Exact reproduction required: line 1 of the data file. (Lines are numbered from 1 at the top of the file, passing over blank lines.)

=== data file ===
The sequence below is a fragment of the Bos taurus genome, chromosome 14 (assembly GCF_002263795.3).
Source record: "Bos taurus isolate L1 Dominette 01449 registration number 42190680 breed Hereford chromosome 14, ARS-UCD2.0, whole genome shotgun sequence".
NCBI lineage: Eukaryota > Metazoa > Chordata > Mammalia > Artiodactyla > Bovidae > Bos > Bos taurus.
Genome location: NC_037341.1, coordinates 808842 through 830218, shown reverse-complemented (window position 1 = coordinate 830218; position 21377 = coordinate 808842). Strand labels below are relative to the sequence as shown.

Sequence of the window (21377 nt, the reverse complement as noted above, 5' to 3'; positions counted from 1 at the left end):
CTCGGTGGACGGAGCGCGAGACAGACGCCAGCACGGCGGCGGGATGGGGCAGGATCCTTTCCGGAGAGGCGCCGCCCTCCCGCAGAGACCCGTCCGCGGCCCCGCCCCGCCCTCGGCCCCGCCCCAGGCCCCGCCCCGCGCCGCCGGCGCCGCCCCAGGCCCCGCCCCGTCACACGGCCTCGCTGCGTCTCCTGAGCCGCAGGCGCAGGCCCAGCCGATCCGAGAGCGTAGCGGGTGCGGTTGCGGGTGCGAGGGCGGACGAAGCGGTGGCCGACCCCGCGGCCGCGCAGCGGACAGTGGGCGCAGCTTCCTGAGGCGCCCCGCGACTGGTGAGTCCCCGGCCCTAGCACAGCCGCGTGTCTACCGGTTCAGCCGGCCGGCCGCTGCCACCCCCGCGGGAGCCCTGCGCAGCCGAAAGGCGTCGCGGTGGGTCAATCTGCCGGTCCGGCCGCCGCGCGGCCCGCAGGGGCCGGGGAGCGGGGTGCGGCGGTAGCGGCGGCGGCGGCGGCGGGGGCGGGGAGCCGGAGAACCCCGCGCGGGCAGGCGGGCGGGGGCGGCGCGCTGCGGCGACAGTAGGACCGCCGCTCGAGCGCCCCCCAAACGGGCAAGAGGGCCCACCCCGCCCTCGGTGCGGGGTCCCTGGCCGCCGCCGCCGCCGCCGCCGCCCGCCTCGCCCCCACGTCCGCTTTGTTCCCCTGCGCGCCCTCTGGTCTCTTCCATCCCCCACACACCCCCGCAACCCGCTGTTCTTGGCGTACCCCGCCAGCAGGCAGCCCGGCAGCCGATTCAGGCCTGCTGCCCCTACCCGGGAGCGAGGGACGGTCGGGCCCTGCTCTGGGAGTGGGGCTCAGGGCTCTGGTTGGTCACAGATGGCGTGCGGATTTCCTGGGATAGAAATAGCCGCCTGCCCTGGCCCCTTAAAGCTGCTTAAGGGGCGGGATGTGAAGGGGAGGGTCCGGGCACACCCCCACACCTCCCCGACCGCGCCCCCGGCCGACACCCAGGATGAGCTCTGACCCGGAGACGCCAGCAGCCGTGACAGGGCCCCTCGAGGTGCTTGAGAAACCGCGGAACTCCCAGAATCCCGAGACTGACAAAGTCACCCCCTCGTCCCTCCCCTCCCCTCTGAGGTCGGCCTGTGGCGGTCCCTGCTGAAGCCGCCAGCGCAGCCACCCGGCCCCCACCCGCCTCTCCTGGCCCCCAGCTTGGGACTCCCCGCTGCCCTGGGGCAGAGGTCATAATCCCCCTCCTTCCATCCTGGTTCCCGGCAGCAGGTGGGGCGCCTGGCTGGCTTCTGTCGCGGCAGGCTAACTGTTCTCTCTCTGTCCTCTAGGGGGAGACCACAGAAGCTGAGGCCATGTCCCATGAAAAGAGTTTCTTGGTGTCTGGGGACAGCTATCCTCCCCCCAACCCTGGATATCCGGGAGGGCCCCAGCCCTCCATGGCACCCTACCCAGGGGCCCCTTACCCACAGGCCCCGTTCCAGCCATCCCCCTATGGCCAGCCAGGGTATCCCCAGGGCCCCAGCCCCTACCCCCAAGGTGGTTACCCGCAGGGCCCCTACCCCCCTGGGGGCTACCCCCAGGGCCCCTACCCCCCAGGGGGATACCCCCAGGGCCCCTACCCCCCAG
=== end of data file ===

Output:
The sequence below is a fragment of the Bos taurus genome, chromosome 14 (assembly GCF_002263795.3).